I bring this up today when I think about Israel's recent invasion of Gaza. While we are celebrating King's birth and the inauguration of Barack Obama, Israel invaded Gaza killing over 1200 people, men women and children, and injured thousands. It targeted UN buildings, homes, mosques, police stations, universities and media outlets. Thirteen Israeli soldiers were killed-a ratio of one hundred Palestinians for each Israeli. The international law violations have been well documented: disproportionate military force, attacks on civilian targets, collective punishment. The killings of the three daughters of a Palestinian doctor gave a face to those killed in way that numbers could not. Members of my broader family knew the doctor, had visited him in Gaza and heard from during the Israeli onslaught. He was terrified for his family, but had no way out.

When I heard the news of the murders of the doctor's children I was at the Sundance film festival and had just viewed an amazing and moving film about radical lawyer Bill Kunstler called Disturbing the Universe. The film shows Bill in Chicago during the 1969 Chicago 8 trial. During the time of the trial Black Panther leader Fred Hampton was murdered by the Chicago police. Bill was appalled by the murder, but he did not just blame the Chicago police. He blamed himself and all white Americans. For it white Americans that for too long had remained silent and accepted the pervasive racism and the murder of Blacks in our society.

This brings me to Gaza and role of American Jews and, in fact, of almost all Americans. For too long, and I do not exempt myself, most of us have stood silently by or made only a marginal protests about the massive violations of Palestinian rights carried out by Israel. I recall a conversation I had some years ago with the political artist Leon Golub, famous for his outsized oil paintings of torture carried out by American mercenaries in Central America. Leon told me that he had been invited to attend a panel to address what it meant to be a Jewish political artist. He said he had never thought of himself as a "Jewish political artist" but only as a "political artist." Then he thought some more. Of the works of art he had made, none concerned Israel's treatment of the Palestinians. And then he knew, at least for himself and probably many others: to be a "Jewish political artist" was to be an artist who avoided depicting the horrors inflicted on Palestinians. Of course, that is true
for more than just artists. Many Jews who are very involved in human rights, ending poverty and war, and fighting for the underdog avoid criticism of Israel. They wrongly think that human rights are divisible; or that like ostriches they can hide their heads and pretend not to see what is clearly staring them in the face and makes them uncomfortable: the inhuman treatment of Palestinians.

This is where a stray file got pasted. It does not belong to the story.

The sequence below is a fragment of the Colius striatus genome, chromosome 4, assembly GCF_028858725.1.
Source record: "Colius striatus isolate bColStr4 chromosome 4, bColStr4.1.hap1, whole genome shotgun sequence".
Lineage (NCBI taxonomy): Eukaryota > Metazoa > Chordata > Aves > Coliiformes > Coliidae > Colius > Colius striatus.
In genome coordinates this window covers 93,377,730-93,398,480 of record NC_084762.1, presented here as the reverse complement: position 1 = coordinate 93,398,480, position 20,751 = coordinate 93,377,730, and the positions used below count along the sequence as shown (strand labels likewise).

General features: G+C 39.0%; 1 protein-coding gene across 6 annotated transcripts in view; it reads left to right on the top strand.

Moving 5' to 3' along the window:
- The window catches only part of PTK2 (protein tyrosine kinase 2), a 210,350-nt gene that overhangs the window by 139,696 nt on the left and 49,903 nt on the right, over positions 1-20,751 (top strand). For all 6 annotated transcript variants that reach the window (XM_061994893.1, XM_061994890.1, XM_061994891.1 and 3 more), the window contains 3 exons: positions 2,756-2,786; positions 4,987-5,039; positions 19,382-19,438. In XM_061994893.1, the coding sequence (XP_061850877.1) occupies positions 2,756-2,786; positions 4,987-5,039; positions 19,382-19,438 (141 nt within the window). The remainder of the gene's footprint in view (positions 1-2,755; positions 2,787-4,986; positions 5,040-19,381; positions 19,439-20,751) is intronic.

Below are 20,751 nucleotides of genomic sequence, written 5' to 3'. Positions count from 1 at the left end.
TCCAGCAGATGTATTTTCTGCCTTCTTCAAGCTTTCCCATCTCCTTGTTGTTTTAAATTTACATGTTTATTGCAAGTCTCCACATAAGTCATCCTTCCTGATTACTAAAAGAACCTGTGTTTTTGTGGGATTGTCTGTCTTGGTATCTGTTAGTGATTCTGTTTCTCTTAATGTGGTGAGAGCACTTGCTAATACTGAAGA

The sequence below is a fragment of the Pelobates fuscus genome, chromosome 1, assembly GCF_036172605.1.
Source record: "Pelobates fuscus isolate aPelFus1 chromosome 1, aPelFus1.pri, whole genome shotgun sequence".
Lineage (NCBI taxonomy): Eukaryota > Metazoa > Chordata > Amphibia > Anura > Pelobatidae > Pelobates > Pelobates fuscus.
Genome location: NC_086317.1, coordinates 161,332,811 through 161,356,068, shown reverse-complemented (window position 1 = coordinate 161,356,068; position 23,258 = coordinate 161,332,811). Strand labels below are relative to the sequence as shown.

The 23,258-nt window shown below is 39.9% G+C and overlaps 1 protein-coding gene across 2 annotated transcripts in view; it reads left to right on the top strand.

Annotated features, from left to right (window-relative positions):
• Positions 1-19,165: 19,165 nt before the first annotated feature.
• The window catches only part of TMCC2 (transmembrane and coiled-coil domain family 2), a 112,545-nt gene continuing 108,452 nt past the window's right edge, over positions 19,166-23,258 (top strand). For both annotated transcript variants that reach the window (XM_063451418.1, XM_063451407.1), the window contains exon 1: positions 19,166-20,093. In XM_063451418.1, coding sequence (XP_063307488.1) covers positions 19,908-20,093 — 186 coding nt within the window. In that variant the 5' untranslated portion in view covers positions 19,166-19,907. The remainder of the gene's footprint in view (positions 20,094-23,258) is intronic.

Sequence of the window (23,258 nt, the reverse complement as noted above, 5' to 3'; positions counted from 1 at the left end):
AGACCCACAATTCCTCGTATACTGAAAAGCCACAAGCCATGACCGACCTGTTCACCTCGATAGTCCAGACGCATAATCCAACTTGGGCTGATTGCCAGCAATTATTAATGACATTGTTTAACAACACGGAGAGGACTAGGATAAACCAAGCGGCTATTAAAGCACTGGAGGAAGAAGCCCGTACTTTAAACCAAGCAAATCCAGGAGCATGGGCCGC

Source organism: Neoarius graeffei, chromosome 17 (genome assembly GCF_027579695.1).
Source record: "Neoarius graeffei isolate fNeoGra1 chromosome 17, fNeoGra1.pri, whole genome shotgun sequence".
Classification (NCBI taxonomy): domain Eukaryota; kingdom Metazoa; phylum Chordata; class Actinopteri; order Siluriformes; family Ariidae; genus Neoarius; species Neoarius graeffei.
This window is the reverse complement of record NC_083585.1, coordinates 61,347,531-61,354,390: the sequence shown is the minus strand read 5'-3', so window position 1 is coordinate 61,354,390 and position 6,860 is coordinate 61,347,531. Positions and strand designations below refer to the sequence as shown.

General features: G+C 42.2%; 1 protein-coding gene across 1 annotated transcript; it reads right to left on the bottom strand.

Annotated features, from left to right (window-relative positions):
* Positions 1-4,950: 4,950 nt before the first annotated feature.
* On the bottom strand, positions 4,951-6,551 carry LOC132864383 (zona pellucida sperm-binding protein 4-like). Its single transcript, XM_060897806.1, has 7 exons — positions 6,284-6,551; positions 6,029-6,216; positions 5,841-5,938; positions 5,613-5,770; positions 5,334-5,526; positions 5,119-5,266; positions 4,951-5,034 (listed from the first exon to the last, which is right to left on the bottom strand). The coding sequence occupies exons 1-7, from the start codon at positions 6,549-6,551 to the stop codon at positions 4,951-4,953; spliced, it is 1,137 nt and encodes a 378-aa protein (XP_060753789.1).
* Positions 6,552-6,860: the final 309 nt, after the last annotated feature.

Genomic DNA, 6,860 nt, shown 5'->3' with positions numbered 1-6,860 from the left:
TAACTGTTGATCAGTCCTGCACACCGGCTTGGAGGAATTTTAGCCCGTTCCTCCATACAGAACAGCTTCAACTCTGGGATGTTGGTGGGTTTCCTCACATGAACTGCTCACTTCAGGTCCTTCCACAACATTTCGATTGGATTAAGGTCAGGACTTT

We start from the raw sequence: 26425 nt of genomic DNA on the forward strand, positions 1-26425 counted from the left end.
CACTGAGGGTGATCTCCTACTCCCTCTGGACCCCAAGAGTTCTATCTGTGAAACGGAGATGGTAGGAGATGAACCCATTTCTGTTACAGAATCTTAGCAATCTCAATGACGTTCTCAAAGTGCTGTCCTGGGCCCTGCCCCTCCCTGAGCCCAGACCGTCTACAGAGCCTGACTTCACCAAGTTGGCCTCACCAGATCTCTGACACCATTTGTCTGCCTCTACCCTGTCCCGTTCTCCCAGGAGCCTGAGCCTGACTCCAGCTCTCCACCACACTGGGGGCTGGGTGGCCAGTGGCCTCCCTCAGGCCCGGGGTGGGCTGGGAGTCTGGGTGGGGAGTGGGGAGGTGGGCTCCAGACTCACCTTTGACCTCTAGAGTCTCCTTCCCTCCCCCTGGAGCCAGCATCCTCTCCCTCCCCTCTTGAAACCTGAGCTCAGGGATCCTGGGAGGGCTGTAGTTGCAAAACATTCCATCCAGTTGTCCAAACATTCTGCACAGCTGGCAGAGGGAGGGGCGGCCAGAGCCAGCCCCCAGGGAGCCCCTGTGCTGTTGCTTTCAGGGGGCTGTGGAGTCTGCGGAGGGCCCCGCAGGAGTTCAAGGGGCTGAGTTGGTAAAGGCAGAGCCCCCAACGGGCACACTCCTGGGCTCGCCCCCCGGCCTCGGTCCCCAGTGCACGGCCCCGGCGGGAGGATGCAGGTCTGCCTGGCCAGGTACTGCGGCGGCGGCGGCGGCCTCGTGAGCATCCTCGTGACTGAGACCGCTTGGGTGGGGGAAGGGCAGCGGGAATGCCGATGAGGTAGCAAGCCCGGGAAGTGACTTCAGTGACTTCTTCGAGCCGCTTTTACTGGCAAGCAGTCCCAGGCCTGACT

Some of our willful blindness and refusal to act is a result of our ambivalence about condemning the actions of a people that have experienced pervasive anti- Semitism and the holocaust. Some of our hesitation to act results from the condemnation and opprobrium anyone, but especially Jews, encounter with even mild criticisms of Israel. Organizations that take a position against Israeli actions subject themselves to a loss of funding from foundations and individuals. Few can afford to do so. As long as this silence continues, so will the U.S. billions in aid and arms that facilitates the killings of Palestinians. As long as this silence continues, more and more settlements will be built. As long as this silence continues, there will be more and more Gazas and more and more children murdered.

The lesson here is simple, but difficult to act on. We are, each of us, responsible for the murders in Gaza. Our silence is betrayal. Each time we hesitate to speak out; each time we moderate our condemnation we become accomplices in killing. The time, if there ever was one, to show courage is now. Yes it will be difficult for many. As King said about the reluctance of some to oppose the Vietnam War:

"Nor does the human spirit move without great difficulty against all the apathy of conformist thought within one's own bosom and in the surrounding world. Moreover when the issues at hand seem as perplexed as they often do in the case of this dreadful conflict we are always on the verge of being mesmerized by uncertainly; but we must move on.

We must take King's words to heart. We, each of us, "must move on."

We must begin somewhere even if it just means saying the issue is not off our agenda. Begin the discussion; begin to act; show that you care. And remember,

"A Time Comes When Silence is Betrayal." That time has come.

Jewish Peace News editors:
Joel Beinin
Racheli Gai
Rela Mazali
Sarah Anne Minkin
Judith Norman
Lincoln Shlensky
Rebecca Vilkomerson
Alistair Welchman